Copyright 2011 ABC News Radio


Abducted Canadian Boy Returned Home Unharmed

Hemera Technologi​es/Thinkst​ock(SPARWOOD, British Columbia) -- A 3-year-old Canadian boy was returned unharmed to his home four days after he was abducted in Sparwood, British Columbia, according to police.

Police received an anonymous phone call at 3 a.m. Sunday morning alerting them that the missing boy, Kienan Hebert, could be found in his home.

Officers arrived to find the boy sitting alone on a couch with a blanket, appearing happy and unharmed, according to CTV News, but he was taken to the hospital to be examined as a precaution.

Investigators believe the suspected kidnapper returned the boy to his home, Royal Canadian Mounted Police Cpl. Dan Moskaluk told CTV News.

“We’ve got a child back. We’ve got a child returned. I’ve never been able to say that,” Moskaluk said. “Half of this is over now.”

Since the boy went missing, the home has been cordoned off and unoccupied, as Kienan’s parents moved into a neighbor’s home.

Police are now searching for the suspect.

The only suspect identified in the case is Randall Hopley, a 46-year-old convicted sex offender from the Sparwood area who has at least 11 assault and burglary convictions. Hopley is also charged with squatting for months last year in a cabin filled with stolen children’s clothing, chocolate bars and sex toys, according to CTV News.

Hopley has at least 11 assault and burglary convictions, and was also accused of attempting to abduct and molest a Sparwood boy in 2007, according to CTV News.

For now, community members, many of whom have spent days searching for Kienan, said they are relieved by the surprise return.

“It’s like nothing ever happened,” Paul Hebert, the boy’s father, told CTV News.

Copyright 2011 ABC News Radio


6.7 Earthquake Hits Canadian Provinces

Jason Reed/Thinkstock(VANCOUVER ISLAND, British Columbia) -- A powerful 6.7 magnitude quake with a 6.7 stuck Friday off of Vancouver Island in Canada, according to the U.S. Geological survey.  Officials say the location of the quake was centered at Port Alice of Vancouver Island.

Though the quake could be felt in downtown Vancouver, the Lower Mainland, east to Kelowna, British Columbia and as far south as Seattle, Wash., officials have not issued warnings of tsunami.

So far, cases of injury or damage have not been reported.

Copyright 2011 ABC News Radio


Foot Washes Ashore in Canada, the 11th Since 2007

False Creek, with the Vancouver skyline in the background, is the latest location officials say a dismembered foot, complete with running shoe, was found. Liz Whitaker/The Image Bank (VANCOUVER) -- Another human foot has washed ashore in British Columbia, keeping investigators on their toes in the case of 11 mysterious feet in running shoes that have appeared on area beaches since 2007.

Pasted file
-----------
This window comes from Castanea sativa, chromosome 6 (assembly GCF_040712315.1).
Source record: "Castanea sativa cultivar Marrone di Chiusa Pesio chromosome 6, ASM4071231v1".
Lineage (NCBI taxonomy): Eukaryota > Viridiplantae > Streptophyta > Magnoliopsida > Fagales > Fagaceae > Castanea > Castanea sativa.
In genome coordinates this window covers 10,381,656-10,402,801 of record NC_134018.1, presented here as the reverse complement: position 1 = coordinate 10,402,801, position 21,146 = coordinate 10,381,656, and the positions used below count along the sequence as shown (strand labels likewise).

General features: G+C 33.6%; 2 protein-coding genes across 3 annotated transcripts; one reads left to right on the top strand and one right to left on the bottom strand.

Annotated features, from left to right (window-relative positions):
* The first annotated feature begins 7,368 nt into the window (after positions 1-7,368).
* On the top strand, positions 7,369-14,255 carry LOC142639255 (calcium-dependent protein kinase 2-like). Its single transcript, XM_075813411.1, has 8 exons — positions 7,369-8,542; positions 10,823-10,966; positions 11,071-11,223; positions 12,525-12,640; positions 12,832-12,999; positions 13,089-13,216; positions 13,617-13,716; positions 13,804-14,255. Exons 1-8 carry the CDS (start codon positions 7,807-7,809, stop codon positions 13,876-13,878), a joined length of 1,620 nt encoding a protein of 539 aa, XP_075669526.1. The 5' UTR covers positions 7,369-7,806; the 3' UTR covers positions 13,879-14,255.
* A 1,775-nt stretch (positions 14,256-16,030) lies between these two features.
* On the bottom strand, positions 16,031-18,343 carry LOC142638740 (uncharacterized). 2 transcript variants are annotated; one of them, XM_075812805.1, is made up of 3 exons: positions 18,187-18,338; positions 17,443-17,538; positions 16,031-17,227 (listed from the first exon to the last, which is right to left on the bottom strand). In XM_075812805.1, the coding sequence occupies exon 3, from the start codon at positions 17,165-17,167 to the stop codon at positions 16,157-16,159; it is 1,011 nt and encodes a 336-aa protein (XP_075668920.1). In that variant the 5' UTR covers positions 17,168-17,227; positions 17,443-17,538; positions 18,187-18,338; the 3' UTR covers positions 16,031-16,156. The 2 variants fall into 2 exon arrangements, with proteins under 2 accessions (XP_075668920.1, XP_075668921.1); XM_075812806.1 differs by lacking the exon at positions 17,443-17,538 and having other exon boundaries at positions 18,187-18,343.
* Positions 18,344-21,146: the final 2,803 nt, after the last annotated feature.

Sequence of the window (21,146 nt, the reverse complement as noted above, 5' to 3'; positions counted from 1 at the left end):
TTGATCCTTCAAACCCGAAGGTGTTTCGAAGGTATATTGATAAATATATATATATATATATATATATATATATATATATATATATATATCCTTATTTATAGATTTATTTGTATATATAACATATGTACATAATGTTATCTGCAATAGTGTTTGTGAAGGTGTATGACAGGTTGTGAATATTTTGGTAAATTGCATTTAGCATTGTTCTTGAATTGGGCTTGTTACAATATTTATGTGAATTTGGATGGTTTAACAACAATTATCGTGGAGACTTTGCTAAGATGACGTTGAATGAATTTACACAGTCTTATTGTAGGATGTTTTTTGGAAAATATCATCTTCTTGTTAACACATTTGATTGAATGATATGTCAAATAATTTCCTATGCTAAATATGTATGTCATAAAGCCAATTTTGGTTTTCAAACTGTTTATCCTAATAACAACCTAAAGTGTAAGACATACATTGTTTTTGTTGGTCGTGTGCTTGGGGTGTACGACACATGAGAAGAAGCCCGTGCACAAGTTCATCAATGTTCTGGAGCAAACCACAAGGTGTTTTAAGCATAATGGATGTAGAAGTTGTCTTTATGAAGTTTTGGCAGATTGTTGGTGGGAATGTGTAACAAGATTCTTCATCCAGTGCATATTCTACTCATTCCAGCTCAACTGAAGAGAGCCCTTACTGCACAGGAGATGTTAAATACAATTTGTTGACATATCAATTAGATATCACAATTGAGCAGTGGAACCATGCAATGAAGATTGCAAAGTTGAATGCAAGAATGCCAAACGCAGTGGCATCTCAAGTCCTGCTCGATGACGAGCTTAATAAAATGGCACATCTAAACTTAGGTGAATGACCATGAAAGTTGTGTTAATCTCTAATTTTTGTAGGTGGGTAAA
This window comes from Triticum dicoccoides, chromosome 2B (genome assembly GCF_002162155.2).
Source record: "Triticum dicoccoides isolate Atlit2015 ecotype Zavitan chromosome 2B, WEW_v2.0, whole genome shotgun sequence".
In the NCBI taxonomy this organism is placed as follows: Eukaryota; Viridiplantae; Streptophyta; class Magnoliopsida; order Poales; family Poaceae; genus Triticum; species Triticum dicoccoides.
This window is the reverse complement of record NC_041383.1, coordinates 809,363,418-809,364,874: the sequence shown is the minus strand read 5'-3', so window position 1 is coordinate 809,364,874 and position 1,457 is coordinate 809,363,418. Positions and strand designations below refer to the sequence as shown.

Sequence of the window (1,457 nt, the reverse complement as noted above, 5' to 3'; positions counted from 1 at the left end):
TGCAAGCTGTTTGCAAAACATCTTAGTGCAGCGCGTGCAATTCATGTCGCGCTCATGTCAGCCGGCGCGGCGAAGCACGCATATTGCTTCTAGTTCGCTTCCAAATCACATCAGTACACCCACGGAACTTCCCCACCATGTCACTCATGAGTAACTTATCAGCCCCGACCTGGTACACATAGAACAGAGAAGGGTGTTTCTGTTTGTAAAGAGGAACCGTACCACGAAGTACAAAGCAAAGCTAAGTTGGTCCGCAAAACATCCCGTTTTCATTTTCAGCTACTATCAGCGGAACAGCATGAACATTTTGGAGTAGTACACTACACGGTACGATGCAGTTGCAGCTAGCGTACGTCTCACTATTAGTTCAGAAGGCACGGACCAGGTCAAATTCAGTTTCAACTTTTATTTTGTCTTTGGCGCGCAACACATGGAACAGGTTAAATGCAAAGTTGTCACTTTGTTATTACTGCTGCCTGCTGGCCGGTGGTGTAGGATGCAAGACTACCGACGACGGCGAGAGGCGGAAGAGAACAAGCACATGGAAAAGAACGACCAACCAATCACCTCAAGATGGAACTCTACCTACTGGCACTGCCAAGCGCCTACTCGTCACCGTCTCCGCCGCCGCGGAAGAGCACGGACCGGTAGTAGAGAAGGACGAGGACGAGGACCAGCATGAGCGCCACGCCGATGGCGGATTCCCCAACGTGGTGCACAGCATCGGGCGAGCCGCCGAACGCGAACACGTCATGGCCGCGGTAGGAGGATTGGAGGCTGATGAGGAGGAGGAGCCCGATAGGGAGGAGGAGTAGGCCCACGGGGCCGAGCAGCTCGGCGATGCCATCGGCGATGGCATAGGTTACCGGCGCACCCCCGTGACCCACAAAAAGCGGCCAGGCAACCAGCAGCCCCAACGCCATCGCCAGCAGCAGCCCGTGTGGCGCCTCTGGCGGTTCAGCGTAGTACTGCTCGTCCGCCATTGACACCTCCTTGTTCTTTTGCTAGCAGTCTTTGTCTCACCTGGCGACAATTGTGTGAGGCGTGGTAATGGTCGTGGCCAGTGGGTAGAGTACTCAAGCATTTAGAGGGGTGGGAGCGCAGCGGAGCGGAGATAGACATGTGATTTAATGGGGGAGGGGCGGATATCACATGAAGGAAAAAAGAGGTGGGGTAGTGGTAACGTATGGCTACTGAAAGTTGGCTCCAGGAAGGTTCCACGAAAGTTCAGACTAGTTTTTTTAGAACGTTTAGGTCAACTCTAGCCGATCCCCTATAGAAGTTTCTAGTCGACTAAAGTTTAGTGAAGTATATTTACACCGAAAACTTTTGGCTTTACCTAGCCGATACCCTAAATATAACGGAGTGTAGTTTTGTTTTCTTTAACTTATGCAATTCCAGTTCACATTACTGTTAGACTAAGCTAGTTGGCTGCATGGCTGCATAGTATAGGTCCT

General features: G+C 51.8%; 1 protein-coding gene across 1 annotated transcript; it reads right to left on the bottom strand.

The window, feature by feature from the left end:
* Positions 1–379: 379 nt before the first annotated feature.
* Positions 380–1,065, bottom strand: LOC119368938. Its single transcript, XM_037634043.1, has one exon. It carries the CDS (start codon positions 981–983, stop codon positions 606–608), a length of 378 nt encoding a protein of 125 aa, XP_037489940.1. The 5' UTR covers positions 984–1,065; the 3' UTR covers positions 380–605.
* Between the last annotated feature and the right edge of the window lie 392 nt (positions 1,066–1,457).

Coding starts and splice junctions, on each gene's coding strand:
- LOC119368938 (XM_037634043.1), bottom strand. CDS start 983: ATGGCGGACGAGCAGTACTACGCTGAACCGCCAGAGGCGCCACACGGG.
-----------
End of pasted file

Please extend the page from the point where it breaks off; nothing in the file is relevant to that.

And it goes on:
Eight feet have washed up around Vancouver and three feet have come ashore in nearby Washington State since 2007, according to Stephen Fonseca of the British Columbia Coroners Service. None of the cases have been deemed suspicious.

Fonseca said that human remains can come apart naturally in a water environment, and with the high amount of marine activity, beaches, and people involved in accidents in the water, it's likely that these are all unrelated cases. He also noted that there are many bridges over waterways in the area, and distraught people who may have jumped could also be a cause for the body parts washing up on shore.

"Running shoes of today are more buoyant," he said, "and it's a very rational explanation that when the feet do disarticulate, through marine scavenging and decomposition, the shoe will bring the foot back up to the surface and it will float there until it reaches shoreline."

The Coroners Service will try to build a profile of the person to whom the foot belonged through DNA testing as well as spatial and temporal profiles based on where and when the shoe arrived, how old the foot is, and when the running shoe was made, he said.

"When dealing with feet, we don't have the luxury of building up a very comprehensive profile, with blue eyes and blond hair. A 16-year-old could have the same size shoe as a 65-year-old," he said.

Fonseca and other coroners would be going over the foot to ensure that it was a human remain, and then would begin compiling information on what they called its "donor." The process could take weeks or months, at which time the data would be compared to missing persons lists, he said.

This foot was found in an inlet near False Creek, a protected body of water, he said, while other feet were found on beaches and nearby islands. He hoped the location of this foot would be helpful to determining its origin.

The investigators are still working to identify the donors of other feet, including a female who had two feet wash up on shore, and a male who had one foot wash up on shore.

Copyright 2011 ABC News Radio


Canada: 100 Sled Dogs Brutally Murdered, Dumped In Grave

File photo. Photo Courtesy - Getty Images(WHISTLER, Canada) -- Canadian police are investigating the execution of 100 sled dogs that were reportedly shot and stabbed, then dumped into a mass grave in British Columbia.

Authorities say an employee from Whistler-based Outdoor Adventures killed the dogs last spring, then filed a claim with British Columbia’s Workers’ Compensation Board, citing a case of post-traumatic stress.

The killings came to light after the results of the claim were made public.

The Toronto Sun, which obtained a copy of the report, says the worker was ordered to kill a third of the company’s dogs as a result of a downturn in business.

The employee executed the animals over a two-day period, because, according to the report obtained by the Sun, the worker’s job “included herd control.”

Copyright 2011 ABC News Radio

ABC News Radio